Your hips are the source of most of your ability to move around in the world. These joints are comprised of many different muscle and bone structures, including the glutes, the inner thighs, the sacrum/tailbone, the pelvic floor, and the whole pelvic structure.
Stretch Like a Warrior
A common cause of tight hips is sitting too much. After a long day at a desk, take a moment to practice Warrior 1, which stretches the hip flexors.
From standing, step your right foot back in a long walking stride. Feet should be hips distance apart width-wise, and your back foot should be turned out at a 45 degree angle with the sole of the foot down. With both legs straight, press your back heel into the ground and engage your glute. Tuck your tailbone down. Then bend into the front knee until you feel a good stretch at the front of your right thigh. If you like, reach your arms up as well. Stay for five deep breaths, then switch sides.
After a bike ride, a hike, or a run, stretch your hamstrings and IT band area.
From standing, cross your right leg in front of your left in a narrow X shape. The cross of the X could be at the ankles or the shins. Feel free to experiment with what feels right for you. Bend the knees a bit, stick your butt out behind you, and gently fold forward until you feel a good stretch at the backs and the outsides of the legs. Put your hands on a chair or blocks if the floor is quite far away. Play with straightening one or both legs until you feel a good stretch. Stay for five deep breaths, then carefully stand back up and switch sides. Note: If there is any sensation or pain around the knee, bend the knee more or come right out of the stretch.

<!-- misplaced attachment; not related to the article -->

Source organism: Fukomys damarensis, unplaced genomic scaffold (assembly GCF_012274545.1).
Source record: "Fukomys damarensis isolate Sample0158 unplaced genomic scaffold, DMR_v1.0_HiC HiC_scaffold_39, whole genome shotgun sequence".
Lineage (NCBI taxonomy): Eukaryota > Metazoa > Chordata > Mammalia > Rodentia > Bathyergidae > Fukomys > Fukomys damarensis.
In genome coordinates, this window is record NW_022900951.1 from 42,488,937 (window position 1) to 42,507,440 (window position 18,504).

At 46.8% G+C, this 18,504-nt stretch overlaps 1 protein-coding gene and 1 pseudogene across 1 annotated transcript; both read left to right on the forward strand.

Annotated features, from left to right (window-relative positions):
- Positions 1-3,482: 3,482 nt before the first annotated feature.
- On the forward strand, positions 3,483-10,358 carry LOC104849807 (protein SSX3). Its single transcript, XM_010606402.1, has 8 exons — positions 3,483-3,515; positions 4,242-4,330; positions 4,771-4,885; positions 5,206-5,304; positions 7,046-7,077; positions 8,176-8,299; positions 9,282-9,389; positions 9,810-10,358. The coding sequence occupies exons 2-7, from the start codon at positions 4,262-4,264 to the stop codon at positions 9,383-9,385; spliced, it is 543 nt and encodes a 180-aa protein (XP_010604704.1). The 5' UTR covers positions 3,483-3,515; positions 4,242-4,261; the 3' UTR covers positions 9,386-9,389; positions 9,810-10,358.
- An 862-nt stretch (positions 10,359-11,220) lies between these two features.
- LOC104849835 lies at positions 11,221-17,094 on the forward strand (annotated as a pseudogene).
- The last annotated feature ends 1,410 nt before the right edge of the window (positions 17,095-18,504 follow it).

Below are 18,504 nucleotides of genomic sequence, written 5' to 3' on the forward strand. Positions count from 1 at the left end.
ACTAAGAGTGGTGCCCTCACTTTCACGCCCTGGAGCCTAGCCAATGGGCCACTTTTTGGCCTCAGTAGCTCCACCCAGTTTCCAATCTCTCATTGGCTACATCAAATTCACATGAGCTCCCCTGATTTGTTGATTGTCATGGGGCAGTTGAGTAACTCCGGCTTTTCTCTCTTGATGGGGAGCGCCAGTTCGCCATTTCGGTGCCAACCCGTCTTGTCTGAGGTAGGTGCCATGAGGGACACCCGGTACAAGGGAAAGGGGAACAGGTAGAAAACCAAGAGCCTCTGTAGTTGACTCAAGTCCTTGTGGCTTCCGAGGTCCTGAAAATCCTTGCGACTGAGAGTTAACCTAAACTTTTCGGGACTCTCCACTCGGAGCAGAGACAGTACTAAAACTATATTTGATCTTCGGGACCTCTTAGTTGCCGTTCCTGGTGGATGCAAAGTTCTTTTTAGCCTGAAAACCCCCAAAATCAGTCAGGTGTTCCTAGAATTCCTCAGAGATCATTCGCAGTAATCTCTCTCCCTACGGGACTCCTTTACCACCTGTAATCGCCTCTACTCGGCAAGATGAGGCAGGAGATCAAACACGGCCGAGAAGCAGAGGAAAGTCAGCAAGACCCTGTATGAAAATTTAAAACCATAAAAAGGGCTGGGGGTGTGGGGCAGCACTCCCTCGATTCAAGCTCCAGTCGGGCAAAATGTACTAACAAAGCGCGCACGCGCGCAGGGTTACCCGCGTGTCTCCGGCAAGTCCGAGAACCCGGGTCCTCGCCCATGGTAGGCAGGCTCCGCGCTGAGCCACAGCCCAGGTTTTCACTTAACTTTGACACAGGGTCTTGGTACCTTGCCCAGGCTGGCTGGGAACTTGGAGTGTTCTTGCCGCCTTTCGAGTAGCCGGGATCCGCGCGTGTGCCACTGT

Let It Go
The hips commonly house trauma. Sometimes tight hips are trying to protect us from feelings around a traumatic experience. When our hips freeze up, they are preventing us from accessing the movement in our bodies that could release hidden emotions. When they are in pain, sometimes emotion is trying to get our attention through the body instead of through the mind.
Opening the hips through dance or yoga can trigger an emotional release like tears, laughter, or anger. If this happens, simply allow the release. You don’t need to fight it or even know what it is about. Simply breathe through the sensations and the emotions.
The hips are the physical manifestation of the sacral chakra, located in the center of the pelvis, in line with the sacrum. This is the energy center that is associated with emotion, sexuality and sensuality, creativity, and intimate relationships.
Pose Like a Pigeon
Pigeon pose is one of the most popular hip openers. It’s more common than you would think for students to cry while in this pose!
To do pigeon pose, rest on hands and knees. Bring your right knee up to your right hand, resting the shin on the floor. Point the toes at a 45 degree angle (more or less). Extend the left leg back behind you and rest your right hip (or both hips) on a cushion or block. Gently fold forward over your legs. Stay for 10 deep breaths, then switch sides.
Be aware of any knee pain—check with a health practitioner to make sure you are doing the pose safely.
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